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Surrogacy Law in the Kingdom long overdue

Marie Lamy and Va Sonyka / Khmer Times No Comments Share:
A victim says she loves her daughter despite the unusual circumstances of her birth. Unsplash

A long overdue law on surrogacy will finally be enacted this year since it was drafted in 2017. Banning surrogacy, which is already prohibited in Thailand, is aimed at ending a lucrative business that is linked to human trafficking targeting women from low-income families.


Last week, Phnom Penh Municipal Court sentenced Chinese national Liu Qiang and four Cambodian women under human trafficking laws over their involvement in commercial surrogacy. While Qiang was sentenced to seven years in prison for two counts of human trafficking, the four women were handed three to five years of imprisonment.

The case marks the latest association of surrogacy with human trafficking in the Kingdom as the draft law on surrogacy finally sees light this year since its inception on February 2017. As discussions on the draft law begin, several NGOs have expressed concern about the matter.

Ros Sopheap, director of the Gender and Development for Cambodia, told Khmer Times the law should not be passed without consulting relevant women’s and human rights organisations.

“In most cases, women are the victims. A law protecting women and infants is a must and illicit business owners should be punished at all costs,” she stressed.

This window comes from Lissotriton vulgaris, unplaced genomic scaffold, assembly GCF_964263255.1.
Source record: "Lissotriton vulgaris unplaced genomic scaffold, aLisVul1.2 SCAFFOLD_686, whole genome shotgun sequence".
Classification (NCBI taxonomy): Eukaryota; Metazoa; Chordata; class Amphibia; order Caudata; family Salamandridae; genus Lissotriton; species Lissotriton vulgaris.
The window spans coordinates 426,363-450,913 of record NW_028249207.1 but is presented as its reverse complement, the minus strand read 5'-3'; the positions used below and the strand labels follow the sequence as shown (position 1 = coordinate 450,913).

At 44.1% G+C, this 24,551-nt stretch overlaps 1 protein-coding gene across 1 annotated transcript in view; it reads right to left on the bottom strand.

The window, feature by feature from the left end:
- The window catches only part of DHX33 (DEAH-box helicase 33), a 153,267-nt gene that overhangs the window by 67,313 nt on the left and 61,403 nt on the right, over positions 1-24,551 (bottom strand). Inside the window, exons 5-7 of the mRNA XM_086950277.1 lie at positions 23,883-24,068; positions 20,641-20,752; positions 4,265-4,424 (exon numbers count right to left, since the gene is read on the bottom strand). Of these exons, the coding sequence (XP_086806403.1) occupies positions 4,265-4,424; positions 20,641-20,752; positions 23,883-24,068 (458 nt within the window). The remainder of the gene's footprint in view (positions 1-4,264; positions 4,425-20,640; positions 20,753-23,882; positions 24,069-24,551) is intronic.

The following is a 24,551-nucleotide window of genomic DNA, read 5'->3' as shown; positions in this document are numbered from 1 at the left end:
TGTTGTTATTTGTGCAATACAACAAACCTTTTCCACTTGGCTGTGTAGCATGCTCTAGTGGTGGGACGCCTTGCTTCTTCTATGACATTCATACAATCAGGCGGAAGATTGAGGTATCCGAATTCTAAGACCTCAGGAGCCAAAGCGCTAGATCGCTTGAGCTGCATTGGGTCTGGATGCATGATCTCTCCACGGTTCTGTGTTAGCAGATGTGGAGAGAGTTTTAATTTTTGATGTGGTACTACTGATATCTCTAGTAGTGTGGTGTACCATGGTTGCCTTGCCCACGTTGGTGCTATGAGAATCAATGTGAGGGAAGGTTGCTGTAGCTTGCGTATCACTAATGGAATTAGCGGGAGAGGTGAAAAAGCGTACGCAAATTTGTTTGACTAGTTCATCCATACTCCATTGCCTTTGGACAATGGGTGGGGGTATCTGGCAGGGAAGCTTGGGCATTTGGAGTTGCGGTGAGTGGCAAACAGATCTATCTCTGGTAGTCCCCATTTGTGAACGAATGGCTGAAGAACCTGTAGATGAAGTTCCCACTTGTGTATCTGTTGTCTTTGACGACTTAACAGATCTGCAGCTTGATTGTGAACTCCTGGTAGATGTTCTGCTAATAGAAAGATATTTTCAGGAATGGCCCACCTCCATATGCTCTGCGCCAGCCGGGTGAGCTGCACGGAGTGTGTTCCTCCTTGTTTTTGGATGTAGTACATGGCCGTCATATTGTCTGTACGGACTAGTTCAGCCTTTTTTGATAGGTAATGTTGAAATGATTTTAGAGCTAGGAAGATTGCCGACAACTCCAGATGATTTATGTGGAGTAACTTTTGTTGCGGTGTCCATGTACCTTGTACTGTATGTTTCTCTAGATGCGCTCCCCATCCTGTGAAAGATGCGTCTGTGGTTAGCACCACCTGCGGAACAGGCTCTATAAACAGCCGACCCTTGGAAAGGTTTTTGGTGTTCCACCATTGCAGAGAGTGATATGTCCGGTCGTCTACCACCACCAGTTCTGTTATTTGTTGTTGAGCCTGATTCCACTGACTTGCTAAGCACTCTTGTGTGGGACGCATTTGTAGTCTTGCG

In recent years, the surrogacy trade has seen an uptick in the Kingdom with it being seen as a lucrative business

In 2017, an Australian national was sentenced to 18 months in jail for running a surrogacy clinic in Phnom Penh after the practice was outlawed in Thailand where she initially operated. During her trial, she said she was paid $50,000 for each baby from parents abroad.

Young pregnant woman holds her hands on her swollen belly. Love concept. Love and maternity concept.

From the perspective of surrogate mothers

Women who come from low-income families and with poor education are often the victims of the surrogacy trade. Between 2017 and 2018, 33 women were arrested for their involvement in the trade, all of whom were pregnant. During the trial, one of the women said as a young widow, her salary from being a garment worker in Kampong Speu province was not enough to support herself. For the 30-year-old woman, the only way to get out of poverty was to carry the baby of a man she has never met.

Lured by the promise of a $10,000 payment, she agreed to be a surrogate mother – a decision kept alive by the hope that once the child is born, her financial problems will be solved. In reality, however, she was only paid $800 by Chinese dealer Mr Ming and his Cambodian wife, both of whom remain at large. She was arrested during a police raid at Mr Ming’s house in June 2018 while in her second trimester, despite claiming ignorance of the law she violated.

 

Raising awareness on surrogacy

There are very few initiatives conducted to raise awareness on the dangers of surrogacy in the Kingdom. From human exploitation to medical complications, the number of issues that abound from engaging in the trade are plenty.